Concrete Block Calculator
Calculate how many concrete blocks and bags of mortar are needed for your project by entering your wall dimensions and block size. Add the block price to get an estimated material price estimate.
Material Estimate:
Estimated Material Cost:
Installation Overview:
Recommended Masonry Tools:
How Many Concrete Blocks Do I Need?
Concrete blocks are an affordable building material that can be used for many construction projects and are suited very well for construction walls for foundations or utility buildings. Concrete blocks typically have holes in the center to reduce the weight, the material needed, and the cost.
The average concrete block is composed of cement and coal ash, which is why they are often called cinder blocks.
Concrete blocks are concrete masonry units, or CMUs,^{[1]} but we often refer to them as concrete blocks or cinder blocks. A wall typically requires 1 ^{1}/_{8} blocks per square foot.
Finding how many concrete blocks you need for your project can seem like a confusing and challenging task, but it can be simplified using the calculator above. Just enter the dimensions of your wall project, and the concrete block calculator will figure out how many blocks are needed.
For example, a 10′ x 10′ wall using a 16″ x 8″ x 8″ block will require an estimated 120 blocks and cost about $185 for the material.
If you’re building a retaining wall, then check out our retaining wall calculator. Consider getting several professional estimates to get the best labor cost and find the right company for your project.
A wall typically costs $10 – $15 to install; learn more about a wall project’s cost factors.
How to Estimate How Many Concrete Blocks Are Needed
There are several formulas to figure out how many blocks are necessary for a wall project, but the first step is to measure the wall’s width and height in feet.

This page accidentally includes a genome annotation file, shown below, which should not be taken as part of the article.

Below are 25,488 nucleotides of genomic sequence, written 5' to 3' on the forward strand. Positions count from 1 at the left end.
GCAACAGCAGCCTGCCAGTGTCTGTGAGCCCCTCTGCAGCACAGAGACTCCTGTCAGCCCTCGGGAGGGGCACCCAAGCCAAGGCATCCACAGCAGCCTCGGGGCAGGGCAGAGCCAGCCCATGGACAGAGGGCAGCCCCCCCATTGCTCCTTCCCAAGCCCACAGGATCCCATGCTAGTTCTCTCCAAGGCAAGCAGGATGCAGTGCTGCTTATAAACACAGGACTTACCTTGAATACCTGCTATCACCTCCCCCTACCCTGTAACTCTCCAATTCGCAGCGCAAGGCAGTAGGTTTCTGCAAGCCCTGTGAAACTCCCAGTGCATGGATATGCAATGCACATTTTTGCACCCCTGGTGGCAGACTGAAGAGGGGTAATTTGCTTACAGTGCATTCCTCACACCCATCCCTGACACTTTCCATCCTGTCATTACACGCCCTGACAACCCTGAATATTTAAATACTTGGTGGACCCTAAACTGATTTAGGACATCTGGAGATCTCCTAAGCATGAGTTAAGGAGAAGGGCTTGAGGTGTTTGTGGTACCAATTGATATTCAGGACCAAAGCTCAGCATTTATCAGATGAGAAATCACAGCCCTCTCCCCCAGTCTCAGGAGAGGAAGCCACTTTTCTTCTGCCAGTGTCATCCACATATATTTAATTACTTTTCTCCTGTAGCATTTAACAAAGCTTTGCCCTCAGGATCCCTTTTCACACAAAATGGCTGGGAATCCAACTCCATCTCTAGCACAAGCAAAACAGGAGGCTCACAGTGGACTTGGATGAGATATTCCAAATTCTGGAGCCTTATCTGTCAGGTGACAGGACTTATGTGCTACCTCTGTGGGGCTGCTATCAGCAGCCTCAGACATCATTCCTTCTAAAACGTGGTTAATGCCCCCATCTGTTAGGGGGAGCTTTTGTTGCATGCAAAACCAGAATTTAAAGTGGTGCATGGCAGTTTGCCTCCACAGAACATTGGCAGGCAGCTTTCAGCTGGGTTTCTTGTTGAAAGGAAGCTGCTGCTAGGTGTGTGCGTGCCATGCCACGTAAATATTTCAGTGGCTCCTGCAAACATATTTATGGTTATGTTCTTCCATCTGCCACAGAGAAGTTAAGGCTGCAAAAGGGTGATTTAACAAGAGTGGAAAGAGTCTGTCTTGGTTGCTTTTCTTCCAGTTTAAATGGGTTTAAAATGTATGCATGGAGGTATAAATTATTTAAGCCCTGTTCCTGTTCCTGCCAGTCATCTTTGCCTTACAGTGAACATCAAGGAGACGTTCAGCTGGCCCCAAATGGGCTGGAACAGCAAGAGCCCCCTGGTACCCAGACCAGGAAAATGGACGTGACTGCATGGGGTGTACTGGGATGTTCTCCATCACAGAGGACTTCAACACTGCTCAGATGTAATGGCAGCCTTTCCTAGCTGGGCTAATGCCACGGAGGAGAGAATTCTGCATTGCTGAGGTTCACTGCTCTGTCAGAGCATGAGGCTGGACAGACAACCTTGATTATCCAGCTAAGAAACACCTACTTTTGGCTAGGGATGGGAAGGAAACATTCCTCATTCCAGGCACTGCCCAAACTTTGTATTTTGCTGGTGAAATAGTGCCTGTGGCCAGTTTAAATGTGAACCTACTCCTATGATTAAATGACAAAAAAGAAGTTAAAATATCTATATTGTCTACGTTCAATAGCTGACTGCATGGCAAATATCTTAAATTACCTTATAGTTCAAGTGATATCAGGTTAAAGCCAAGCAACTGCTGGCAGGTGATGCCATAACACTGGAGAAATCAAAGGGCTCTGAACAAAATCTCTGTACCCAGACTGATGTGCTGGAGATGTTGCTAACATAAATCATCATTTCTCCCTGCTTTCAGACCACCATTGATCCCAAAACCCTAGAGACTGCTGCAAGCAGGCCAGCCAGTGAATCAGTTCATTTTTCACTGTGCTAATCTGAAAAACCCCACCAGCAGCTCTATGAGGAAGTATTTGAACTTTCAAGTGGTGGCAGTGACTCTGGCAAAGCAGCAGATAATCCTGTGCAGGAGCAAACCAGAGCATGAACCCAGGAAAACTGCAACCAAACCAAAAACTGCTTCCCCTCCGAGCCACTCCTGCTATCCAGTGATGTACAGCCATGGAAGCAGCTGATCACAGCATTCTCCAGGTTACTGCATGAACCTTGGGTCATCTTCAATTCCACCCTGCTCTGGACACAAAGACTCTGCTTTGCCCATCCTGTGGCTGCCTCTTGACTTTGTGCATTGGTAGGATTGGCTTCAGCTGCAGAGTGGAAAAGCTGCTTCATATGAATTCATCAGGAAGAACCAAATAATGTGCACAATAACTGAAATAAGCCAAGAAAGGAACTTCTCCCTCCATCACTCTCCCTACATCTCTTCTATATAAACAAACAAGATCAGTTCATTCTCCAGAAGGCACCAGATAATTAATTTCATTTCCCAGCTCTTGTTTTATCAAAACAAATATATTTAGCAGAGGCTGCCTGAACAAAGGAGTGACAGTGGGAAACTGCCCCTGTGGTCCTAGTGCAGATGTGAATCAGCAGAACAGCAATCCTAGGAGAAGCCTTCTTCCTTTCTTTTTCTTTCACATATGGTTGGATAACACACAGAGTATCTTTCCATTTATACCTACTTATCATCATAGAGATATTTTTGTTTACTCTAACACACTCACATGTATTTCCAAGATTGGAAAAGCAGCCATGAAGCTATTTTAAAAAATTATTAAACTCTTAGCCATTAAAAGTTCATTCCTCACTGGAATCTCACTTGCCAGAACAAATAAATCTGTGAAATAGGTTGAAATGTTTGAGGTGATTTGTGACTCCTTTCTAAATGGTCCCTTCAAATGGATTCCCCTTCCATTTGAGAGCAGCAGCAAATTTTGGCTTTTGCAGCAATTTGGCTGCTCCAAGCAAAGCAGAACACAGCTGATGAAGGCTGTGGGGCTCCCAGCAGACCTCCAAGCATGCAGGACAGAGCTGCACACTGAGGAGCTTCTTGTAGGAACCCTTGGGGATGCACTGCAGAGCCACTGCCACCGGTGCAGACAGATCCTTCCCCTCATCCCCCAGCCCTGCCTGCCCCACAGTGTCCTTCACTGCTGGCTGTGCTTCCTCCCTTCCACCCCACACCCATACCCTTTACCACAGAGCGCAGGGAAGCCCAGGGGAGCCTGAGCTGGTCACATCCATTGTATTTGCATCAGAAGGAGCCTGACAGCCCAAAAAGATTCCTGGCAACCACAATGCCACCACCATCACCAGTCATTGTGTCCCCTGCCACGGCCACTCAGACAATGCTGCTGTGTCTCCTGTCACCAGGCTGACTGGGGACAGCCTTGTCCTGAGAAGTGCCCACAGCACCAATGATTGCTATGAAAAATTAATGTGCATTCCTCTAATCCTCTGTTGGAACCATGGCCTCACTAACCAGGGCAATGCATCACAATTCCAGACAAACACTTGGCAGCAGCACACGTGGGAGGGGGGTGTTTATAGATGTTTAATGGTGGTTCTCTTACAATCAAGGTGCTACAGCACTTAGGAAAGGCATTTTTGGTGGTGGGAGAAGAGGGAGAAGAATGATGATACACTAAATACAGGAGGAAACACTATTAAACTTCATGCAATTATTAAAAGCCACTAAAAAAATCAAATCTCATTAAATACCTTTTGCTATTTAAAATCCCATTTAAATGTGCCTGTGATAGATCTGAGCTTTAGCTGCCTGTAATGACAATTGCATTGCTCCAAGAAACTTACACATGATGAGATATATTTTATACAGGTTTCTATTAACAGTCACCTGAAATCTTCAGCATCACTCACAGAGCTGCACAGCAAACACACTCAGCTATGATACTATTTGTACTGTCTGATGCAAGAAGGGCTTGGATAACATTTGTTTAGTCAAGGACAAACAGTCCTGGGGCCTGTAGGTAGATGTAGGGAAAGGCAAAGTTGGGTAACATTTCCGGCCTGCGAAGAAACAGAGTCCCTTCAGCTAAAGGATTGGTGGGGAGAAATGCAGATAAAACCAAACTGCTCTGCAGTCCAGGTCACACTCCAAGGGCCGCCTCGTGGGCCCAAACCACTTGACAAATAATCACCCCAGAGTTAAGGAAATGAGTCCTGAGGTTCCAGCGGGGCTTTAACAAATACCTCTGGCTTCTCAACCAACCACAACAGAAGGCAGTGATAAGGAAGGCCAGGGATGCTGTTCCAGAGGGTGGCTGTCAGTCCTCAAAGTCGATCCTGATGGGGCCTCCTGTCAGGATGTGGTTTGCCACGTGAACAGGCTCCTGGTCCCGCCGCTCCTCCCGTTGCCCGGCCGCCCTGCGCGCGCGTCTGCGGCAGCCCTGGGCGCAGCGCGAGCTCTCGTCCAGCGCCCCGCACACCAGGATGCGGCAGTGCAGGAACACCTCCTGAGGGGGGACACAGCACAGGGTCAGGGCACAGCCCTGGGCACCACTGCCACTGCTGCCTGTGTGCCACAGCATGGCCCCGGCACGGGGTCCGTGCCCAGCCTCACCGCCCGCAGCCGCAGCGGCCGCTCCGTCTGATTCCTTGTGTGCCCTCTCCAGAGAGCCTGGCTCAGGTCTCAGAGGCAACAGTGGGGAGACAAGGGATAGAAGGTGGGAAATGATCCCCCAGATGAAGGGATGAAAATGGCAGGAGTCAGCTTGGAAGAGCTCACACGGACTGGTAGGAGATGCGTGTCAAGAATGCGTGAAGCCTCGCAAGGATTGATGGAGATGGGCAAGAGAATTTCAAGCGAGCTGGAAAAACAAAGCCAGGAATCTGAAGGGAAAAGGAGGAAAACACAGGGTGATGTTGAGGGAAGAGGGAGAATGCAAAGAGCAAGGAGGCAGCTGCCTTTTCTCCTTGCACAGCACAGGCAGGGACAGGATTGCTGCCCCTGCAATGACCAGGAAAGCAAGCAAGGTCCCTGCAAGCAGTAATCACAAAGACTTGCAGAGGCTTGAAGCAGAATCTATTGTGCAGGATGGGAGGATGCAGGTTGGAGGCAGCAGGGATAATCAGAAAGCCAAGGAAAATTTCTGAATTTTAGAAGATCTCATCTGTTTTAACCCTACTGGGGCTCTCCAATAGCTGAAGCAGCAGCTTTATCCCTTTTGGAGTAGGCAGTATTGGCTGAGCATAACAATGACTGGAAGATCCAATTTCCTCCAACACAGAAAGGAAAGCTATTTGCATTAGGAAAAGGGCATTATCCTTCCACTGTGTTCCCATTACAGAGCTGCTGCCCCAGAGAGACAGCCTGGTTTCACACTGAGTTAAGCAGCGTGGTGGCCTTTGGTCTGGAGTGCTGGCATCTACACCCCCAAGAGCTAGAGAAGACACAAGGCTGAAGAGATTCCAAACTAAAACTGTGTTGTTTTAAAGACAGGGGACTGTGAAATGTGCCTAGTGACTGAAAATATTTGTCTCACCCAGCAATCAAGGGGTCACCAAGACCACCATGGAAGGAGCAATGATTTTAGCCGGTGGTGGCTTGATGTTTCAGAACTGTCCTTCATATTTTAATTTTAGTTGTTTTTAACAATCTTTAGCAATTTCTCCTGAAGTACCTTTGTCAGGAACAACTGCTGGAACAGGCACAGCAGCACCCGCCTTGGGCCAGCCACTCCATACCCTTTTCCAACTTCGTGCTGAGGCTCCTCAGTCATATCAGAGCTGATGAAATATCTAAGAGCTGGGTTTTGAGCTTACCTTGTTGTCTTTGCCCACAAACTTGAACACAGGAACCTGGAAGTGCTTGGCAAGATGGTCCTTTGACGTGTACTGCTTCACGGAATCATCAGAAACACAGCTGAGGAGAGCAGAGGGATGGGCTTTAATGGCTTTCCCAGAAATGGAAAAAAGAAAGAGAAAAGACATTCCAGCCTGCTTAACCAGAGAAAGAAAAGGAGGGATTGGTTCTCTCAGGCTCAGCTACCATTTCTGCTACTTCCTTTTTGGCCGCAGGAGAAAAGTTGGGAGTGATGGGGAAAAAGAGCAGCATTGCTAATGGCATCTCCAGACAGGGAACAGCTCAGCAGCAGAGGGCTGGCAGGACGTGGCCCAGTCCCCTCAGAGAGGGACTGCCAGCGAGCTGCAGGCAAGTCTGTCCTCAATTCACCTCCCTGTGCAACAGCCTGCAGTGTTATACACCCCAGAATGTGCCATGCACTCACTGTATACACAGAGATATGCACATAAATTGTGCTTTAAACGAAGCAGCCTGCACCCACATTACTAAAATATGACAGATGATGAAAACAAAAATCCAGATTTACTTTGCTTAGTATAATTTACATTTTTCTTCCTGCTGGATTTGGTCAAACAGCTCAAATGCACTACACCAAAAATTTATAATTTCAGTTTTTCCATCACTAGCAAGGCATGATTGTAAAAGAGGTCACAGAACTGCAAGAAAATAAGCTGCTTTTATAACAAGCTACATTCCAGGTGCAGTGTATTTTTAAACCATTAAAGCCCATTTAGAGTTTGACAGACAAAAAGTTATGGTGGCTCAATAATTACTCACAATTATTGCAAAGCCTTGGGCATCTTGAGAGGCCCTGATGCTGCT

Find Wall Square Footage
Once you have the wall measurements, calculate the square footage by multiplying the width times the height.
wall sq. ft. = width × height
Find Block Square Footage
Now you need to figure out the square footage of the block you are using. The standard block size is 16″ wide x 8″ high. Multiply 16×8 and then divide by 144 to get the answer.
block sq. ft. = (16 × 8) ÷ 144 = .89 sq. ft.
Different size blocks will have different square footages; apply the formula above to find the solution. Check out our square footage calculator to determine the square footage of your block.
Calculate Blocks Needed
After you have found the square footage of both your wall and your block, determining the number of blocks you need is as simple as dividing the wall square footage by the block square footage.
blocks = wall sq. ft. ÷ block sq. ft.
If you’re using a standard 16″ x 8″ x 8″ block, find the number of blocks needed by dividing the wall square footage by .89.
blocks = wall sq. ft. ÷ .89
We recommend adding 5%-10% additional blocks to account for broken blocks or blocks that need to be cut for the edges.
Our calculator above may indicate a different quantity of blocks needed since it uses a more precise formula, accounting for partial blocks and cutoffs automatically.
How to Estimate Mortar for a Block Wall
Calculating the amount of mortar needed for the joints in a concrete block wall will vary depending on the mortar mix you use. On average, it takes about three bags of cement for every 100 blocks.
Divide the number of blocks being installed by 33.3 to calculate how many bags are needed. Standard mortar requires a 1:3 cement to sand mix, which amounts to 1 yd^{3} of sand for every seven bags of cement.
You can also purchase pre-mixed bags of mortar, which generally yield around 12 blocks per 80-pound bag. Try our mortar calculator to calculate how many bags are needed.
Estimating Grout or Concrete Fill